Liam Neeson's lead performance as Jean Valjean is one of his best as a dramatic actor. While perhaps it is not as powerful as Hugh Jackman was in Tom Hooper's version, Liam Neeson keeps every dramatic aspect of the iconic character well in tact from start to finish. His performance is like a theatrical one which has transferred to cinema without any problem, and it does not surprise me at all. His performance restrains itself from becoming melodramatic and he constantly stays within the appropriate dramatic edge of the film. Liam Neeson almost proves that he was born to play Jean Valjean in Les Miserables, and is a more than exceptional lead.
Geoffrey Rush does the same thing in his role as Javert by setting up an intense ferocity which he puts into the character, so that when he and Liam Neeson battle wits there is no man with a higher ground. Geoffrey Rush's dominating and fierce performance is intimidating and tenaciously effective and gripping the drama of the story. He has no limits as an actor and proves that by giving an excellent performance in the role of a character from a classical text adaptation. He once again reminds Australians everywhere that he is one of our greatest actors of all time.
Uma Thurman's performance is arguably one of the finest of her career. While Uma Thurman may not have a career as high-profile today as she has in the 1990's after her Academy Award nominated success with Pulp Fiction, in the 1990's she was a real hit. And in Les Miserables it is easy to see why, because her unflinching dramatic performance is one of her most dedicated. While her screentime in Les Miserables is small, she manages to make a serious impact by using a combination of emotional line delivery and tense facial gestures which truly emit a lot of genuine sadness from within them. Uma Thurman proves herself to be an actress worthy of Broadway thanks to her dedicated effort in Les Miserables, and any fan of hers can not miss her performance in Les Miserables for anything.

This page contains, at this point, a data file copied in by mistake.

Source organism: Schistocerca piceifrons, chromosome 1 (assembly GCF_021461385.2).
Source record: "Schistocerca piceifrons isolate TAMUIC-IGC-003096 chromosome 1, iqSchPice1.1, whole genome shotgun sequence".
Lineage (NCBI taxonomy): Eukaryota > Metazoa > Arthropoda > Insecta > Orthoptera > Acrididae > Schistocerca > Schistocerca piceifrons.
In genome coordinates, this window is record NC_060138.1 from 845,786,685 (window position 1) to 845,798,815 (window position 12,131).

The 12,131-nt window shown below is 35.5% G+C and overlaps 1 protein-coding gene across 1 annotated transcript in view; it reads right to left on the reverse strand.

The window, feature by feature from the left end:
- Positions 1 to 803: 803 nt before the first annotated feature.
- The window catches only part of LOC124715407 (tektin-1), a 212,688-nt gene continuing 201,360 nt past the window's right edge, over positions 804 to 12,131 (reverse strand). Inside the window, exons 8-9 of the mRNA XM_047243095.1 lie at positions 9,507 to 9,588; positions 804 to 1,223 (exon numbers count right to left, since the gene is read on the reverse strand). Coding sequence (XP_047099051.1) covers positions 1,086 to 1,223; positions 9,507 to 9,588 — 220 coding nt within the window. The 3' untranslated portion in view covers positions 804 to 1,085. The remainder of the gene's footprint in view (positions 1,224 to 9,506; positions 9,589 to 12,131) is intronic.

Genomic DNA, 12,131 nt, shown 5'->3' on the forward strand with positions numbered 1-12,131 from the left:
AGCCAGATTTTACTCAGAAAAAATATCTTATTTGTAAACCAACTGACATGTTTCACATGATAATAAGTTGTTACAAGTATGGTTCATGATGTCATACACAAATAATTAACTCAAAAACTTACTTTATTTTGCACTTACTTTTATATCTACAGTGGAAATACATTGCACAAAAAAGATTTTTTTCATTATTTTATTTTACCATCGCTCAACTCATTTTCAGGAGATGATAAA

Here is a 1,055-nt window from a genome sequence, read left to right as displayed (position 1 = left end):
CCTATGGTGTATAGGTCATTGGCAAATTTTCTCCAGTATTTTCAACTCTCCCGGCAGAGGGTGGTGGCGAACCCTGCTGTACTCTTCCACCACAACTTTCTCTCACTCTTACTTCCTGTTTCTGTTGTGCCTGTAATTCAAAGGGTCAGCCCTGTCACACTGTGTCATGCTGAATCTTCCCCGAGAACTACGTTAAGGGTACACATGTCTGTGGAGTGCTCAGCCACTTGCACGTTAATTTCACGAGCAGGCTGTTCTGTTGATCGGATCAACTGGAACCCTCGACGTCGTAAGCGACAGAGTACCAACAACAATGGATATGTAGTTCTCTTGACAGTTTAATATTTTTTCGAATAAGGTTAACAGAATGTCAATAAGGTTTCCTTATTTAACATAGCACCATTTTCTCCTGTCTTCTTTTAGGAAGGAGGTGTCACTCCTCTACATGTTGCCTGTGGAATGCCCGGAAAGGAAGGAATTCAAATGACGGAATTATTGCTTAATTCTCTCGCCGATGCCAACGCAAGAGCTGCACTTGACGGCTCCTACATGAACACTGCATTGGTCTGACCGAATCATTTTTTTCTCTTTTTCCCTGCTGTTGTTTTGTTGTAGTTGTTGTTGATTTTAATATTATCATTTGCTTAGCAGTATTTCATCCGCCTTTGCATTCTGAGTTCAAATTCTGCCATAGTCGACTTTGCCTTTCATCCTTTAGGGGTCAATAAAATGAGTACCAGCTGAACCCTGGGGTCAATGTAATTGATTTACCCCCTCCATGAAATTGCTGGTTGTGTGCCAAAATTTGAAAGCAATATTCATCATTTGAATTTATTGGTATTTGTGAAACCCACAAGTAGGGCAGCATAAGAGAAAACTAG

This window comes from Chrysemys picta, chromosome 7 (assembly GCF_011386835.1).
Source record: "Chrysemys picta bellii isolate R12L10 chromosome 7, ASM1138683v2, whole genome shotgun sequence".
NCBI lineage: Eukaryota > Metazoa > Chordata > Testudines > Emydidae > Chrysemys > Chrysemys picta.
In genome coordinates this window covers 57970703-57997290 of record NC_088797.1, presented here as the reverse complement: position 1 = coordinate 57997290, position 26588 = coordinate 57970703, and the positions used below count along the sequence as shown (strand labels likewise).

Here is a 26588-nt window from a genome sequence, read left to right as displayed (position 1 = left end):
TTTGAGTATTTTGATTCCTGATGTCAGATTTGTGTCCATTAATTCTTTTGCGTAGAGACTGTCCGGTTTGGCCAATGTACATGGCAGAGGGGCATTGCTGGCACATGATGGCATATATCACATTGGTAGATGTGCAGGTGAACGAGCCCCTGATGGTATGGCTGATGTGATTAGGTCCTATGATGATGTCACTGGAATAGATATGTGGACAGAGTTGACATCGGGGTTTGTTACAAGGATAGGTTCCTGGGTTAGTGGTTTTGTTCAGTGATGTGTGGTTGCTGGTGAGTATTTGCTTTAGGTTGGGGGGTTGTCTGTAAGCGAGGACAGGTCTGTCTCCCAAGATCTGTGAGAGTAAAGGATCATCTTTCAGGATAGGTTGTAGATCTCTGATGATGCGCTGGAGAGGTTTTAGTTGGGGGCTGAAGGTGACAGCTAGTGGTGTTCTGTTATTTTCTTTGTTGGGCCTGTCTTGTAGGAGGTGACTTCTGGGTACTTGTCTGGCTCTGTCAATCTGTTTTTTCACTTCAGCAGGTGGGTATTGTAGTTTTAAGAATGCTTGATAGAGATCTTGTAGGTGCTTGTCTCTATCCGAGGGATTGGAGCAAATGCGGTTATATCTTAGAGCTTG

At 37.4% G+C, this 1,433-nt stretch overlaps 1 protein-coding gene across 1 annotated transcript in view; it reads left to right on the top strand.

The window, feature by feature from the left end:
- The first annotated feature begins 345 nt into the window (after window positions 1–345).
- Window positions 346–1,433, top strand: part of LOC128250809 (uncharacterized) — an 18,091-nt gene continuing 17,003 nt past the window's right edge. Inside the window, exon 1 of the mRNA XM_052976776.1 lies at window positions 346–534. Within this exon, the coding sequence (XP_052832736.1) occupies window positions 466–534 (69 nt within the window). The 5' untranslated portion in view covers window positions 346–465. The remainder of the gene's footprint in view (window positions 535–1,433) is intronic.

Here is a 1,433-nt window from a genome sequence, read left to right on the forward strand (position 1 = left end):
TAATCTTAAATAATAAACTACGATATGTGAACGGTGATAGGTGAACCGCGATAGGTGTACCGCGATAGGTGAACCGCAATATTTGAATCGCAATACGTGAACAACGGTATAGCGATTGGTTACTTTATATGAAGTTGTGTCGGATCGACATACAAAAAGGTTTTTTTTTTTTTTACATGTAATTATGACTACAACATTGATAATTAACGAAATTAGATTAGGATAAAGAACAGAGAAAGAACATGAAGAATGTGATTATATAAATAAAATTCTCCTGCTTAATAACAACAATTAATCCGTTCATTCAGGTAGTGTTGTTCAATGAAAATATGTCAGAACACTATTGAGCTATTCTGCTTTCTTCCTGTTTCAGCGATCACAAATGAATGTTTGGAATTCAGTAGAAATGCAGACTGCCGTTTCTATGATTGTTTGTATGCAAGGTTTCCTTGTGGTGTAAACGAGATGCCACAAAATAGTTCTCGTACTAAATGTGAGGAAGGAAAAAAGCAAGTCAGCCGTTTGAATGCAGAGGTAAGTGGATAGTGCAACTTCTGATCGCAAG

Claire Danes' performance as Cosette is one of the greatest of her career and her best since her performance as Juliet Capulet in Romeo + Juliet in Les Miserables. By engaging directly with the drama of the story from the second she enters the screen to the second she exits it, she refuses to restrain herself and manages to reveal the endeavor of her talents as an actress. Her small but pivotal role is a memorable one and boosts the success of Les Miserables even further.
Hans Matheson manages to give in a fine effort as well and share a strong chemistry with Claire Danes.
All the actors manage to find themselves working with a fiercely intelligent script which never betrays the original novel Les Miserables and manages to bring out the best in them.
So while Les Miserables doesn't exactly contain my idea of an ideal story and is a long feature, it is a prime example of one of the best adaptations of the text available to viewers by riding some incredible Academy Award-nomination worthy direction from Billie August and the passion of a dedicated cast in a fine collaborative effort.